Henry Fountain (April 19, 2005)...New York Times
Popcorn kernels are nature's firecrackers, and as with any explosive device, sometimes you get a dud. In this modern era of microwave popcorn, in fact, sometimes you get a lot of duds - a mass of unpopped kernels rolling around the soggy bottom of the bag.
But fret not, snack food lovers, help is on the way. Scientists at Purdue University think they've uncovered why some kernels fizzle instead of explode. The discovery may help popcorn producers grow varieties that have lower failure rates.
While a poppable kernel must have a precise amount of moisture in the endosperm, or starchy center (about 14.5 to 15 percent), the Purdue researchers say the real explosive secret lies in the hull, or pericarp.
In some varieties, the pericarp becomes more moistureproof as it is heated, sealing in the steam until the pressure gets so high that the hull fractures and the kernel goes pop.
In other varieties that don't undergo heat-induced change, the moisture escapes, the hull never breaks and then the kernel goes pfffft.
"Those varieties that have a lot of kernels where moisture leaks out too rapidly don't pop too well," said one of the researchers, Dr. Bruce R. Hamaker. He and his colleagues should know: they tested 14 varieties of popcorn, all Indiana-grown, for popping performance and moisture loss.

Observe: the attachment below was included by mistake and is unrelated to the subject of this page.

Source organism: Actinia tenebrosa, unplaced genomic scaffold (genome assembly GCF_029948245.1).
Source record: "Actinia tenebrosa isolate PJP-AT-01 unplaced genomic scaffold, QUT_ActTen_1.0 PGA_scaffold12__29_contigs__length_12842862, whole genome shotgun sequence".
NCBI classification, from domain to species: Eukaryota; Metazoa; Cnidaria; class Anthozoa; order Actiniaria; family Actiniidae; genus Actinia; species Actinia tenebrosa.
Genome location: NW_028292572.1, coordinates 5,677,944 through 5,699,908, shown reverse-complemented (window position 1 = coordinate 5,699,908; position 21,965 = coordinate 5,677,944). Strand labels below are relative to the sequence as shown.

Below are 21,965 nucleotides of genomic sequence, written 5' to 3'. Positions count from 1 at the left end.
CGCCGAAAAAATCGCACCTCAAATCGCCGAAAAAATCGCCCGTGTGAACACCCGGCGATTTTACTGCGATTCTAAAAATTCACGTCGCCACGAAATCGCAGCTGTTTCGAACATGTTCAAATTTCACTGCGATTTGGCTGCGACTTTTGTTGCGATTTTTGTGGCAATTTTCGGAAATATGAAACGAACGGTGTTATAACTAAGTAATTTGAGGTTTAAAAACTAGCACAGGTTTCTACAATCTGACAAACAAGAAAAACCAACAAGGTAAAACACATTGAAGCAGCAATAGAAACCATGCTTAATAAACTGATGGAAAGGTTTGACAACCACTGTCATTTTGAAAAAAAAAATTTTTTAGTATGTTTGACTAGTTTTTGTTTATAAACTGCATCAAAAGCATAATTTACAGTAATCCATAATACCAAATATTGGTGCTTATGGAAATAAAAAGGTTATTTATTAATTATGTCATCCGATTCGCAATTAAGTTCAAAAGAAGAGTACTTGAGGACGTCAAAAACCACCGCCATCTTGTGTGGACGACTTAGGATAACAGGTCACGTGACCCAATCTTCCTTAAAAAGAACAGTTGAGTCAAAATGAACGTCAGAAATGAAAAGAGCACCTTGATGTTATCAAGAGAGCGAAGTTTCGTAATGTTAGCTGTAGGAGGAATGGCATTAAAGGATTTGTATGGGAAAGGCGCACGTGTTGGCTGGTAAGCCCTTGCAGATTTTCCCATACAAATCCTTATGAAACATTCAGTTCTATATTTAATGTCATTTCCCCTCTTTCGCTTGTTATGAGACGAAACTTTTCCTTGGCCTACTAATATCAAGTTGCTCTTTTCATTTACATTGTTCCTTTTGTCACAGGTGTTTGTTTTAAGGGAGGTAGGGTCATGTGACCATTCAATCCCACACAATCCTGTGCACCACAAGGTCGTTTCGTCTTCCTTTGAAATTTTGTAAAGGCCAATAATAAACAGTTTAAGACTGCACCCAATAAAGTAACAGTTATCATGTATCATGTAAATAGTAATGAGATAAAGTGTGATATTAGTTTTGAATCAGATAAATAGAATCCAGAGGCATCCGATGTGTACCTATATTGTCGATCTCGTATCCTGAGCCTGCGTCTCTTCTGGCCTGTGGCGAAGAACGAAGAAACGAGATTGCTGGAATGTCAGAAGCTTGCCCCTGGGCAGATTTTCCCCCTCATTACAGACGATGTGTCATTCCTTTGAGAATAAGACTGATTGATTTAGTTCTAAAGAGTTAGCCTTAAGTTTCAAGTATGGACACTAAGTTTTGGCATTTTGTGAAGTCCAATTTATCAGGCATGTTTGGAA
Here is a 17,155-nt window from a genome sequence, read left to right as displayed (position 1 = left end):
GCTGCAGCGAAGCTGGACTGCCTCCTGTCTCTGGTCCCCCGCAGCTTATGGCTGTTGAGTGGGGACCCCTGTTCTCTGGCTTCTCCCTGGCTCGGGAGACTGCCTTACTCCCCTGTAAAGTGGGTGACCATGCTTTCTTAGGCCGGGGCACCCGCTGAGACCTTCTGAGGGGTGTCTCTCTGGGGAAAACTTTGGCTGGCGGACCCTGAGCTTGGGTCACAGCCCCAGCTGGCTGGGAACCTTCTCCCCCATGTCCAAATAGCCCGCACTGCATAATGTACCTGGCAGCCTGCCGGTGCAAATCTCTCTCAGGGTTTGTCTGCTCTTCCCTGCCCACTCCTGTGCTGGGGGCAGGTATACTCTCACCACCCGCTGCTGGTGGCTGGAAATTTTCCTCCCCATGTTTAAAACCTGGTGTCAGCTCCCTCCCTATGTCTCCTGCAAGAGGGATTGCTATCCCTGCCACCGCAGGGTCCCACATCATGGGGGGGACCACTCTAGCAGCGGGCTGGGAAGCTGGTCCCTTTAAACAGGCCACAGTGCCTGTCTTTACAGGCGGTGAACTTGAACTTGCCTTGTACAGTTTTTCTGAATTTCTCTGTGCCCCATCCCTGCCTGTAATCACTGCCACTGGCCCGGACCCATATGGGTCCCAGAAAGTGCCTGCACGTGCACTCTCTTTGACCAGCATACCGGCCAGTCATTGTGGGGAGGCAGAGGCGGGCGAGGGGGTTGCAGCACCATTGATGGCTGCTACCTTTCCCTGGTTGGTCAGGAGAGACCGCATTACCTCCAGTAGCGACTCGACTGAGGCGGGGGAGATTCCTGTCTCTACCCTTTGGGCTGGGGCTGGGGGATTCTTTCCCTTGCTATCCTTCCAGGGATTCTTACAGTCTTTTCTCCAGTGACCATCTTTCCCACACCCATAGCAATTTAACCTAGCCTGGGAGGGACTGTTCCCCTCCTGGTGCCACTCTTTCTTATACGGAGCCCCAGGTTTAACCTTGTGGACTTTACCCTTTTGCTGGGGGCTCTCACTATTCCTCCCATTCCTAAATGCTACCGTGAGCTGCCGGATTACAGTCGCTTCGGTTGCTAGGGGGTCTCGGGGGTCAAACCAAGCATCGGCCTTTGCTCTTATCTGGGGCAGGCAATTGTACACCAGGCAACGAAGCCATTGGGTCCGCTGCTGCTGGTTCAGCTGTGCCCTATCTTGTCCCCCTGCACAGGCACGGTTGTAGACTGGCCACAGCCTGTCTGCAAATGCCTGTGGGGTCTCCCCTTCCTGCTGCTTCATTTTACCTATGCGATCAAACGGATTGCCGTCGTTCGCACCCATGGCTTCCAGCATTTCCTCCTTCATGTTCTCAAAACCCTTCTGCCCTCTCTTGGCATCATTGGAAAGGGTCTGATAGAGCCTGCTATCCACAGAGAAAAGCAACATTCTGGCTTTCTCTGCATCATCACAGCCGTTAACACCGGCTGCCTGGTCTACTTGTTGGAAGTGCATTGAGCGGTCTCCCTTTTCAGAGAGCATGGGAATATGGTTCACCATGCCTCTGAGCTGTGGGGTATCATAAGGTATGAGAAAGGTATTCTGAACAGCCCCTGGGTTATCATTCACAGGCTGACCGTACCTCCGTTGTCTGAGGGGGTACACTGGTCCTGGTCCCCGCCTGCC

The percentage of unpopped kernels ranged from 4 percent to more than 45 percent. The study is published online by the journal Biomacromolecules.
A major component of the pericarp is cellulose, a polymer made up of chains of glucose molecules. In the better-performing varieties, "the cellulose component undergoes a transition where it becomes more crystalline," Dr. Hamaker said.
Hydrogen bonds form between nearby cellulose strands. "It creates a moisture barrier," he added.
The difference between a tight pericarp and a leaky one appears to have something to do with the amount of cellulose and how the strands are aligned, Dr. Hamaker said.
Popcorn producers could switch to varieties with the proper pericarp qualities, and it should be possible for researchers to selectively breed more moistureproof varieties as well.
But Dr. Hamaker said he'd leave that work to others.
"This was the one popcorn project that we ever did," he said. "It was interesting, but we're not working on popcorn anymore. I don't know if it was because of all that popping or not."